Business Sale Strategy: Gift of Appreciated Stock to Charity followed by Sale

If you are a business owner that: (1) is looking towards succession planning and the option of selling your interest in a business; (2) has inclinations towards charitable giving; and (3) is looking to save money on taxes—this strategy may be right for you. 

It starts with a desire on the part of the business owner to provide some amount of assets to a charity (with the side benefit of a potential tax deduction). 

For an explanation based on an example, let’s turn to Jane. Jane owns an operating business worth $1M. First, how does she know the business is worth $1M? She turns to her CPA or hires a special valuation expert (with associated business valuation credentialing like ASA, NACVA, ABV, or the like). Even though Jane plans to sell the business, a valuation is necessary to substantiate the gift in the scenario outlined below. 

Jane has a low tax basis in the business which operates as a C corporation. Her tax basis is $0. I am assuming she would sell her business as a stock sale (versus asset sale). So, if Jane were to sell her business, she would be forced to recognize $1M of taxable gain. This would be taxed at anywhere between 15% to 23.8%.  Assuming a 23.8% tax rate, the amount of tax due would be $238,000. This is a significant tax hit.

Jane has agreed to stay on with the company as a consultant for 3 years after the sale and will make 100k a year for her efforts. Her total compensation from the sale and the salary would be $1,300,000 before taking into account the tax hit on either kind of income. 

Some background on Jane is helpful, too. Jane loves to give money to charity and gives around $30,000 a year to local charities that qualify as 501(c)(3) charities. 

Consider an alternative plan. Instead of a straight stock sale to a buyer, consider that Jane, before the sale of her corporation, gifts 30% of her stock to a Donor Advised Fund (so $300,000 in appreciated stock). A Donor Advised Fund (DAF) is a type of charity (qualifies as a 501(c)(3)) where the donor can leverage the gift over time and direct the gift giving from the DAF to Jane’s favorite local charities. This can be accomplished over as few or as many years as Jane desires.  

 So, Jane makes the gift of 30% of her stock in the corporation. She then sells (and the DAF agrees to sell) all the stock in the corporation to the buyer. Now, Jane has cash ($700,000) and the DAF has cash ($300,000). The DAF pays no capital gains on its sale of the 30% interest in the company.  The DAF keeps the proceeds invested in a portfolio pending distribution. Jane has several tax benefits that result from this transaction. First, she need not recognize the full $1,000,000 of gain. Instead, she would recognize the gain from her portion of the corporation – (70% or $700,000). Second, she gets to take a deduction of $300,000, the full fair market value of her shares donated to the DAF.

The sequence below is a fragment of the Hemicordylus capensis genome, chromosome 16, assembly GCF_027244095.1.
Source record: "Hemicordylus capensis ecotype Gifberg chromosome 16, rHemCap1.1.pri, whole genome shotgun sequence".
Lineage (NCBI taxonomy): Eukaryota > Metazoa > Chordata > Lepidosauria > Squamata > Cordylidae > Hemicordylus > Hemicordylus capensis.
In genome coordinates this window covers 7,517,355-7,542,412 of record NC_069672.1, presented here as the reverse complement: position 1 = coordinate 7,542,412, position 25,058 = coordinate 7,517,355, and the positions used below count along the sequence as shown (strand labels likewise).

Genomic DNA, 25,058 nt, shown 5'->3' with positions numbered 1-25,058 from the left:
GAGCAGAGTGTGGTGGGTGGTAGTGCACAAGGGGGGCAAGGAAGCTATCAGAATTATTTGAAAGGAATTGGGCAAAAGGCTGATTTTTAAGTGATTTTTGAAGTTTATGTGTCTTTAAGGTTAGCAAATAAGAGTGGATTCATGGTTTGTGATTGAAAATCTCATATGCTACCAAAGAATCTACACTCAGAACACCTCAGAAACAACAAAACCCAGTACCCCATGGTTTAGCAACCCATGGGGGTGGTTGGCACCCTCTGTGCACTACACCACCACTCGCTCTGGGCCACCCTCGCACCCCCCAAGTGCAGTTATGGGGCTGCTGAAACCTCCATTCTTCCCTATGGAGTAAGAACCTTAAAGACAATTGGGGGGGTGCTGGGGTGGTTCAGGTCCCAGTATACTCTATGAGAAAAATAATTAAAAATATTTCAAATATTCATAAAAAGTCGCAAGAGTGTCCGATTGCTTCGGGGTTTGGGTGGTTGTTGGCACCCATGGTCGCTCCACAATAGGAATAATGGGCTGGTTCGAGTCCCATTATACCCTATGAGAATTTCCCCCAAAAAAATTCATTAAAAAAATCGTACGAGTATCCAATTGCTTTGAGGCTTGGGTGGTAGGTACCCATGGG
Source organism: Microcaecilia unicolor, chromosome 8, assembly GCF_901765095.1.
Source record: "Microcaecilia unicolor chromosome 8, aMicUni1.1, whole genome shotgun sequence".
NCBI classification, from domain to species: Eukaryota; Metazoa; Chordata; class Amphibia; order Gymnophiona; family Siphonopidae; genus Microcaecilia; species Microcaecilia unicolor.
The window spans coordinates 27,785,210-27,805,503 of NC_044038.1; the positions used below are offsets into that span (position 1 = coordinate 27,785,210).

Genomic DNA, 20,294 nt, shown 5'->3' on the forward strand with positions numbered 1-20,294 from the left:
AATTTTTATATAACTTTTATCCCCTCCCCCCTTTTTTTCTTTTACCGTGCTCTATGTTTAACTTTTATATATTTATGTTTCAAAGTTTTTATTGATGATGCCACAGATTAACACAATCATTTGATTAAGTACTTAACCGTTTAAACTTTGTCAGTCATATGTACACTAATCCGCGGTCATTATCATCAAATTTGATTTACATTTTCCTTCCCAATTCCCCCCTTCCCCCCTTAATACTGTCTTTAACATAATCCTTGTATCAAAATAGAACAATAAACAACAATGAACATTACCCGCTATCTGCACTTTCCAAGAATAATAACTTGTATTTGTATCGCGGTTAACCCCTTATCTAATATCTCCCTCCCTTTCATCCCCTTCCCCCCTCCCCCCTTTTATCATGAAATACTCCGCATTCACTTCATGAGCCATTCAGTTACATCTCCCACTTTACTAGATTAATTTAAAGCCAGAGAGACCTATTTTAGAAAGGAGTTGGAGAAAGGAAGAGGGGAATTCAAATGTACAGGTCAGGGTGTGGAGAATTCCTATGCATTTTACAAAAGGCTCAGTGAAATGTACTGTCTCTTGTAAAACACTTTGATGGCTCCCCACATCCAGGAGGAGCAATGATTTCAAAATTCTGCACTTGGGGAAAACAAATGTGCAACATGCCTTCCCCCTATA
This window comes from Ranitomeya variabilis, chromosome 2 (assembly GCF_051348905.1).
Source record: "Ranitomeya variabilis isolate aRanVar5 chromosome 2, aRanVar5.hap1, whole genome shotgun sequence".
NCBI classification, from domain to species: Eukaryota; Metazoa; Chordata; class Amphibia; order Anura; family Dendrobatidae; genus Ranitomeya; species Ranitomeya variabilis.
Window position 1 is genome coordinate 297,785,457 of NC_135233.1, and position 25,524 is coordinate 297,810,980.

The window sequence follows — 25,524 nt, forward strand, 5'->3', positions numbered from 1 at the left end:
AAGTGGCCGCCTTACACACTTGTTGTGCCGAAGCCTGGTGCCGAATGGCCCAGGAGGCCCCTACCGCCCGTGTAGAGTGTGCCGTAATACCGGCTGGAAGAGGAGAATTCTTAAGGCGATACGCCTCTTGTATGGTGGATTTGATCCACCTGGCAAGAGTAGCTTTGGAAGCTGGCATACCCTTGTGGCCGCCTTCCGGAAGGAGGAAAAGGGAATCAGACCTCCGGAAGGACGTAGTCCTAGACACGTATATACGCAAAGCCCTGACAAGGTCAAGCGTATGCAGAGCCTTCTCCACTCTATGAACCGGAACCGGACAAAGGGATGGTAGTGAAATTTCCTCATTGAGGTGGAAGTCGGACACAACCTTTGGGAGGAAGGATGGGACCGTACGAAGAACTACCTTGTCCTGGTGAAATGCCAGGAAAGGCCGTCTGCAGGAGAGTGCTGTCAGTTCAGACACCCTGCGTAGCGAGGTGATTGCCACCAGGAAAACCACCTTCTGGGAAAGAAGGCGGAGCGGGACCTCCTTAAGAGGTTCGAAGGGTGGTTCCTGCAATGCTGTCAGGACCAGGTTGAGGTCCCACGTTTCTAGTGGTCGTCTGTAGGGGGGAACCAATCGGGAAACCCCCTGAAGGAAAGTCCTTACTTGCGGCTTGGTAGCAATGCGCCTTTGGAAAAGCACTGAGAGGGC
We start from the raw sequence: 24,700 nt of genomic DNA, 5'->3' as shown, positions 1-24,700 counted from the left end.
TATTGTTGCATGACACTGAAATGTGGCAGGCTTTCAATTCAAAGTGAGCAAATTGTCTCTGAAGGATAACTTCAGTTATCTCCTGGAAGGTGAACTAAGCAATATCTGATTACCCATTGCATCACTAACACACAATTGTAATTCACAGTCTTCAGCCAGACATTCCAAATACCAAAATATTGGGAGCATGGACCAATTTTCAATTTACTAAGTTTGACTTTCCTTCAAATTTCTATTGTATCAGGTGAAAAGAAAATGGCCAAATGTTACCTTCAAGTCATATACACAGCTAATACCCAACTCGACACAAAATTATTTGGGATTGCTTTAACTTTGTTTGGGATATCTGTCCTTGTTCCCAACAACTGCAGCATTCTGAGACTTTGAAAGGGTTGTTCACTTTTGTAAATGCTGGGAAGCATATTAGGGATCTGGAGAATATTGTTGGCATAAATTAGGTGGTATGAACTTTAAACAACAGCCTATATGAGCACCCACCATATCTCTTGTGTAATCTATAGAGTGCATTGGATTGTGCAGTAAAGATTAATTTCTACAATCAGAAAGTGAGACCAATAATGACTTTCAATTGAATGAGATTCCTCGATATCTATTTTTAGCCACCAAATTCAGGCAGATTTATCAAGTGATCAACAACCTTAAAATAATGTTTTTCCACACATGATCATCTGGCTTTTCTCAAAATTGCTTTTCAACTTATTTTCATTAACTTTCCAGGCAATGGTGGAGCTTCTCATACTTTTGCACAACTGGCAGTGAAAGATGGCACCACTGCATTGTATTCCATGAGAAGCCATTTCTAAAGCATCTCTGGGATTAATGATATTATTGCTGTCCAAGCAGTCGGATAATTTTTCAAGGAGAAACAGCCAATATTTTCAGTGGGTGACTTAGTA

Her tax liability changes dramatically. In year one (the year of the sale), assuming she had no other income, she could deduct a portion of the gift. The deduction is limited to 30% of her Adjusted Gross Income (because she gifted appreciated stock). Accordingly, her deduction in the year of sale would be 30% of $700,000 or $210,000. That means she would have about $90,000 of unused deductions ($300,000 – $210,000 used in first year) to use in future years. She can carry the deduction (the remaining $90,000) forward up to five years to offset her income from her continued employment. So, she will be able to completely use up the deduction against her income from continued employment with a deduction of about $30,000 a year. 

Of course, many variables affect this simplistic calculation. Your individual tax benefits may vary greatly and it’s worthwhile to always consult a professional tax advisor. The new tax laws enacted for this year have further complicated the planning, but a gift of appreciated stock is still a great option to consider. 


* Licensed, not practicing.

The opinions voiced in this material are for general information only and not intended to provide specific advice or recommendations for any individual or entity. This information is not intended to be a substitute for specific individualized tax or legal advice. We suggest that you discuss your specific situation with a qualified tax or legal advisor. 

Securities offered through LPL Financial, member FINRA/SIPC. Investment advice offered through Cornerstone Wealth Strategies, Inc., a registered investment advisor and separate entity from LPL Financial.